Slow starts continue to plague the UH program


Game #50 of the Dana Holgorsen era was the school’s first conference game in the Big 12 and the ugliest of the 50. A quarter of the way through the season, we know this team is not being prepared the right way, they are not executing the right way, and there’s no sense of urgency from the team and the staff.

the daily #48 | 9/17/2023 | Archives

Dana has stressed starting fast for years. He talks about it almost every week postgame and on Mondays. But when it comes down to it, this program starts slowly.

Here are the starts for his team:

OppDrive 1: Plays-YardsResultDrive 2: Plays - YardsResult
Total14-603 points10-150 points

That’s 24 plays for 75 yards and three points in the first two drives of the three games. But remember: 53 of those yards came on a third-down pass to Sam Brown on the opening drive Saturday night. Otherwise, it’s 23 plays for 22 yards in the opening drives. Unimaginative. Unacceptable.

Houston is starting behind in every game, and there needs to be a sense of urgency to catch up.

So is the ‘start fast’ problem just execution? Is it focus? Is it the play calls that are on the opening script? Is the pregame routine too relaxed? Is it the sense of urgency? Is it tuning out their coach?

Last week, the explanation for the brutal loss was the team was looking ahead to TCU. This week, they faced TCU, and it was even worse. They weren’t looking ahead to Sam Houston, were they?

A tough night for Matthew Golden // Photo by Mario Puente

Challenged. On Monday, Dana told us that he challenged everyone inside the program following the Rice game. I asked who had challenged him, and he said, “Myself.” Later in the week, Dana said he personally challenged Matthew Golden and Joseph Manjack IV. According to PFF, Golden had three drops in the TCU game and now has six on the year. That leads the country. It’s obviously not a talent issue and it’s not an issue with the throws. As Dana Holgorsen said in the postgame, it’s pressing

Th challenge did not produce the results Holgorsen hoped for.

It was also leaked out that there was a Tuesday afternoon players-only meeting, and then the team captains and others went to Dana’s radio show in solidarity. The point they were trying to make was clear: we got this.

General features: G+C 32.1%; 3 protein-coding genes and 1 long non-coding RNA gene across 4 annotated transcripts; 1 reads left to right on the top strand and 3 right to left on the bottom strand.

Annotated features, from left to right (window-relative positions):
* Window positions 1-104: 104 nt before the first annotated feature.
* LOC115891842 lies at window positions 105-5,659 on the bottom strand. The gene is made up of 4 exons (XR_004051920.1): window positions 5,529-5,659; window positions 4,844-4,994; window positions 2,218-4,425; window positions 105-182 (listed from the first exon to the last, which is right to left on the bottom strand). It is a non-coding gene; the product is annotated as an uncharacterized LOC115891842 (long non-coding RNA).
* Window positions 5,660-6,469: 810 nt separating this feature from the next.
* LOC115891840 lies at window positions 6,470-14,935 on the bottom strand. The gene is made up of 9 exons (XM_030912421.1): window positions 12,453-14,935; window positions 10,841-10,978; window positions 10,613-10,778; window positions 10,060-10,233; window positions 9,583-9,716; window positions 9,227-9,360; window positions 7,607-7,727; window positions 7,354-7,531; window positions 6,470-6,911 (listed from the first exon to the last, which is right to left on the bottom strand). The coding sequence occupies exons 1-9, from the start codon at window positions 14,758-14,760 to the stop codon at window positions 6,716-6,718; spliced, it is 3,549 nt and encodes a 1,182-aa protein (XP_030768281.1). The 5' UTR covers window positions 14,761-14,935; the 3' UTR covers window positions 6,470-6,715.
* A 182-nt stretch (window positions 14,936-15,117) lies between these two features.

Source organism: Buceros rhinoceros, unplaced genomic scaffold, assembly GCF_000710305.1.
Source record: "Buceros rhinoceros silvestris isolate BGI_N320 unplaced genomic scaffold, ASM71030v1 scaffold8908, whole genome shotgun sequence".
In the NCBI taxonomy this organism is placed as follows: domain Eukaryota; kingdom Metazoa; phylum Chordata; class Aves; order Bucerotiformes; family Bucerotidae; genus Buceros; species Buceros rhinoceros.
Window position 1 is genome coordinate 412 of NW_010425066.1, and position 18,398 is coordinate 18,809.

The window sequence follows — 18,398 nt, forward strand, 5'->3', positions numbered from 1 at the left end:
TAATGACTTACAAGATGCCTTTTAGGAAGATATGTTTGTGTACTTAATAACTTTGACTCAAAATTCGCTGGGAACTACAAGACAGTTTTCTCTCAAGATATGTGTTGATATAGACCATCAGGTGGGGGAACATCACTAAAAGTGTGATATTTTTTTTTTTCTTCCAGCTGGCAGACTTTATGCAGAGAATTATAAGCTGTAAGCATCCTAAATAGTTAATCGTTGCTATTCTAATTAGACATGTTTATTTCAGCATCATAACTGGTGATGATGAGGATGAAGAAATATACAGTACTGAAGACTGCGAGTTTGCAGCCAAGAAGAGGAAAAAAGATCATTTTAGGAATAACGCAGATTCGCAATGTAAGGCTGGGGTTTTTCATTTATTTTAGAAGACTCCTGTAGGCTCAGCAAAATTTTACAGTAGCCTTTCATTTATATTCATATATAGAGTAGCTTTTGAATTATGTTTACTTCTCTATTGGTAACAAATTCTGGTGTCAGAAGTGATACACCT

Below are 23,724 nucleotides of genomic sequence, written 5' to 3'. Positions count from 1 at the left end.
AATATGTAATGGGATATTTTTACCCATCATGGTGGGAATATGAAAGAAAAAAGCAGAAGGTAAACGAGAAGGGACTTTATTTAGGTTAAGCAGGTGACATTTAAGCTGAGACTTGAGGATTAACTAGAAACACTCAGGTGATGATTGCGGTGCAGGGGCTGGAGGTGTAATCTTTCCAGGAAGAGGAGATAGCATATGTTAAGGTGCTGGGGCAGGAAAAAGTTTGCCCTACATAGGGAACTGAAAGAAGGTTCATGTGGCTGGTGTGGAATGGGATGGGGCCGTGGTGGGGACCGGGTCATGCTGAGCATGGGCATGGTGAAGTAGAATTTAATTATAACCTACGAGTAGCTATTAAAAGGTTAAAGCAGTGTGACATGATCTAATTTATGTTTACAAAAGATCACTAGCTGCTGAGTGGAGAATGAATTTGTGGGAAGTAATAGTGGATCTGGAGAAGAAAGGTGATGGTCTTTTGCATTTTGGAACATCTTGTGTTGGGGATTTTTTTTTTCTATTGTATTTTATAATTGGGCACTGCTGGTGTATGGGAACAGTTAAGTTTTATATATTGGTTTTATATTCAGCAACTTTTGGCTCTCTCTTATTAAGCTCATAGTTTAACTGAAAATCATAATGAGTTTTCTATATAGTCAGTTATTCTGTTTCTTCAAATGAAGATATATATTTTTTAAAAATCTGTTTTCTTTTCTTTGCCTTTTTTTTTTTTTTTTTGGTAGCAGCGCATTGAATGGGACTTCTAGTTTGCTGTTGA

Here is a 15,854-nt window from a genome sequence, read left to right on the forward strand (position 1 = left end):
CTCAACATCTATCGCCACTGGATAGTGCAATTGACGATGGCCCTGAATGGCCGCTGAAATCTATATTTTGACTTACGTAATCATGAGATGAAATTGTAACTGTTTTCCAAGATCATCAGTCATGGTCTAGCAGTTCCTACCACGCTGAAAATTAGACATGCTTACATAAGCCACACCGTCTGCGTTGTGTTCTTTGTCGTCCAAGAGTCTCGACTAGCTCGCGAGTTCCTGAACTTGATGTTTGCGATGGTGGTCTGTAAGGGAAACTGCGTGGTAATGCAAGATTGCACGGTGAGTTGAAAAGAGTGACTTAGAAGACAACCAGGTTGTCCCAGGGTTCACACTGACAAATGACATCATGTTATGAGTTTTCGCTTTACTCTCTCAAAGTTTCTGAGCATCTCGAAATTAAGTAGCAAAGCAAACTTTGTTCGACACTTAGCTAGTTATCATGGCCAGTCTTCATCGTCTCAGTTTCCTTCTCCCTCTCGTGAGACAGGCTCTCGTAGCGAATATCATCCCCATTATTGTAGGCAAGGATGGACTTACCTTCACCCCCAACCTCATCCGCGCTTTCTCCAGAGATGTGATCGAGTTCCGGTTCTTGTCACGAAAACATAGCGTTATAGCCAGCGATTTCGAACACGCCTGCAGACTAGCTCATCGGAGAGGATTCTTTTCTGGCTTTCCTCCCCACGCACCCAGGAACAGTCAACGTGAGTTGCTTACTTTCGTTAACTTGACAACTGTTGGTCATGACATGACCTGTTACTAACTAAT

But more clearly, they don’t have this. The entire exercise looks contrived, an attempt at managing the narrative. They should try to control the narrative, but there has to be something behind it. You can’t tell the world that the team rallied together, then they take the field, and were even worse than before. If you challenge your team and they don’t respond, are they hearing the message?

Because little has changed from Tulsa last year to Louisiana to UTSA to Rice to TCU. This program is 2-3 against four G5 schools and a new conference mate in that span. It’s poor offense and defense, lousy execution, and no team identity.

I have never thought that UH could go 0-9 in the Big 12. But without significant improvement from the first three games, 0-fer is entirely possible. Cincinnati and Oklahoma State showed serious flaws on Saturday, and UH gets both late in the season at home. Those are potential wins. But everyone’s sure win – WVU – beat Pitt in an ugly game Saturday They don’t seem to be an auto-win anymore. On the flip side, opposing fans who thought UH was a win must feel better after the last two weeks, right?

I think UH will win game(s) in the conference somehow. But my outlook has dimmed after seven of the last nine quarters have produced a combined 20 points (and one offensive TD).

Stewart J. Guss, Injury Accident Lawyers, is proud to be a corporate sponsor as the Official Personal Injury Law Firm for the University of Houston Athletics.

“As a University of Houston alum, I am honored that the University of Houston Athletics chose our firm to be their official and exclusive personal injury law firm,” says Stewart J. Guss, the firm’s founder.